These criteria included how meaningful the proposed activities would be, in terms of regula-
tory harmonization; how well the objectives were described; and how much a given REC had
already demonstrated that its partner states could cooperate to achieve common goals.
In 2012, the EAC, which at that time accounted for 14% of Africa’s population (and did not
yet include South Sudan), was chosen as the REC that would pilot the initiative [11,13]. Unlike
some RECs, the EAC consists of a small number of partner states, most of which share a com-
mon history, language, culture, and infrastructure, facilitating cooperation . At the time of
application, a customs union and common market were already in force in the EAC, monetary
union was planned for 2024, and there were even future plans for a political federation in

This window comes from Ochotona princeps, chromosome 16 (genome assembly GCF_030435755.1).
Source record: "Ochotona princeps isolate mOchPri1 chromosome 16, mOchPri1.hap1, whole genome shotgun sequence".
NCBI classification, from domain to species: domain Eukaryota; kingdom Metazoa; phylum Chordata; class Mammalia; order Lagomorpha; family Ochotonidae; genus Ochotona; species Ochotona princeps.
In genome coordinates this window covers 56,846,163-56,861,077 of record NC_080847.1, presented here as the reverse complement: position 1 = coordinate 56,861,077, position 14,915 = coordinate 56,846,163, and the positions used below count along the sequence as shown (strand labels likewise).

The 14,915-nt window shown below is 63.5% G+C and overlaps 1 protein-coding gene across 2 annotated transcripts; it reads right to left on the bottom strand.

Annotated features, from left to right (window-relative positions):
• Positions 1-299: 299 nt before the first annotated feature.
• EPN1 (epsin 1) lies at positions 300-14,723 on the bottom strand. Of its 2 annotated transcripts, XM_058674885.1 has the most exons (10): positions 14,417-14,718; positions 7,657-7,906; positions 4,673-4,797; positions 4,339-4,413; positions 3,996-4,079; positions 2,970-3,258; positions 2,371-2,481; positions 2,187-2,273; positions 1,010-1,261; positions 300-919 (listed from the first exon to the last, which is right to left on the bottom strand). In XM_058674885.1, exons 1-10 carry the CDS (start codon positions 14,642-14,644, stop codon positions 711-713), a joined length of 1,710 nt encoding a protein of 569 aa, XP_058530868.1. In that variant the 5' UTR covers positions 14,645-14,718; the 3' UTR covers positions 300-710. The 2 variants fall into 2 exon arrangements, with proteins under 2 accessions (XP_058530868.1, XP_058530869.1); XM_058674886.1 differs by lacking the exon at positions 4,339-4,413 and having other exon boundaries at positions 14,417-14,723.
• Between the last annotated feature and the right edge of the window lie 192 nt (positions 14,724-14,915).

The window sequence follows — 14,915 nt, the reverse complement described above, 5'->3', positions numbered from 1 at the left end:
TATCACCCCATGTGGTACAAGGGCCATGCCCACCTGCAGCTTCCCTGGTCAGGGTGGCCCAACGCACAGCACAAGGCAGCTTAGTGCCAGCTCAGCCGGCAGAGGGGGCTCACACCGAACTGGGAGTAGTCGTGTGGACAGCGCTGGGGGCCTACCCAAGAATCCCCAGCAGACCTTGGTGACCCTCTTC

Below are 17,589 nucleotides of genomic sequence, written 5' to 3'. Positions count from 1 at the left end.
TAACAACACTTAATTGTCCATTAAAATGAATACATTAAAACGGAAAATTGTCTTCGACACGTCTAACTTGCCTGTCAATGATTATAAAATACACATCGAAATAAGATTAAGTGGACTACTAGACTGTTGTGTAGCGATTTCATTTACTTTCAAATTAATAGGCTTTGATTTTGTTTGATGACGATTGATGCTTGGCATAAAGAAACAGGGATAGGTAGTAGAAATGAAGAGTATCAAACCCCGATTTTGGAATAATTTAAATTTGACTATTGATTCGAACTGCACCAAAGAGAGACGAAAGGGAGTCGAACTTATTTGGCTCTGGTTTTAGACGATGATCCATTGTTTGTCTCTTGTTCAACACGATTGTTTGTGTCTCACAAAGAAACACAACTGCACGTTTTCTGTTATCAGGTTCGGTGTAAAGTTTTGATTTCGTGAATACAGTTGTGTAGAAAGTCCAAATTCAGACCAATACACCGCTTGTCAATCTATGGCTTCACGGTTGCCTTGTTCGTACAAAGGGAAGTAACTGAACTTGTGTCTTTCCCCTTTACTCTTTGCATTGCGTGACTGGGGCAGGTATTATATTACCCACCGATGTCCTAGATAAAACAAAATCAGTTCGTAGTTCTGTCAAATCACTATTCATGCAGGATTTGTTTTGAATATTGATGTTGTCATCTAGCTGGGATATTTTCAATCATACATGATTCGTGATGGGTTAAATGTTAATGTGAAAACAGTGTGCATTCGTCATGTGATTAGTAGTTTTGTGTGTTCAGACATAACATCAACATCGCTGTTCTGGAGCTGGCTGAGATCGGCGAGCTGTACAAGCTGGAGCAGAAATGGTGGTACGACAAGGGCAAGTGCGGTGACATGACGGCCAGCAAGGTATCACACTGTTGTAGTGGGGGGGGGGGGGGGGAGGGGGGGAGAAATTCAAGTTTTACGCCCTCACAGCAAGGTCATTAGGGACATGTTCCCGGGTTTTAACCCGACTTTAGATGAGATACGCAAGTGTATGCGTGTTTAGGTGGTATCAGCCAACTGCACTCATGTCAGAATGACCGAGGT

which the EAC would become a “super state” . In addition, Chapter 21, Article 118 of the
Treaty for the Establishment of the EAC, signed in 1999, provided a political platform for
MRH across the region. It called for partner states to “harmonise drug registration procedures
so as to achieve good control of pharmaceutical standards without impeding or obstructing
the movement of pharmaceutical products within the Community,” as well as “develop a com-
mon drug policy which would include establishing quality control capacities and good pro-
curement practices.” Finally, NMRA staff from Kenya, Tanzania, and Uganda had already
been working closely with each other and with WHO staff during a pilot project in which med-
icines registration applications to NMRAs and WHO’s Prequalification Programme were
assessed jointly .
Fig 1. Timeline of major events leading to the creation of the EAC’s MRH initiative, a pilot project for the broader AMRH initiative. AMRH, African
Medicines Regulatory Harmonization; EAC, East African Community; MRH, Medicines Regulatory Harmonization.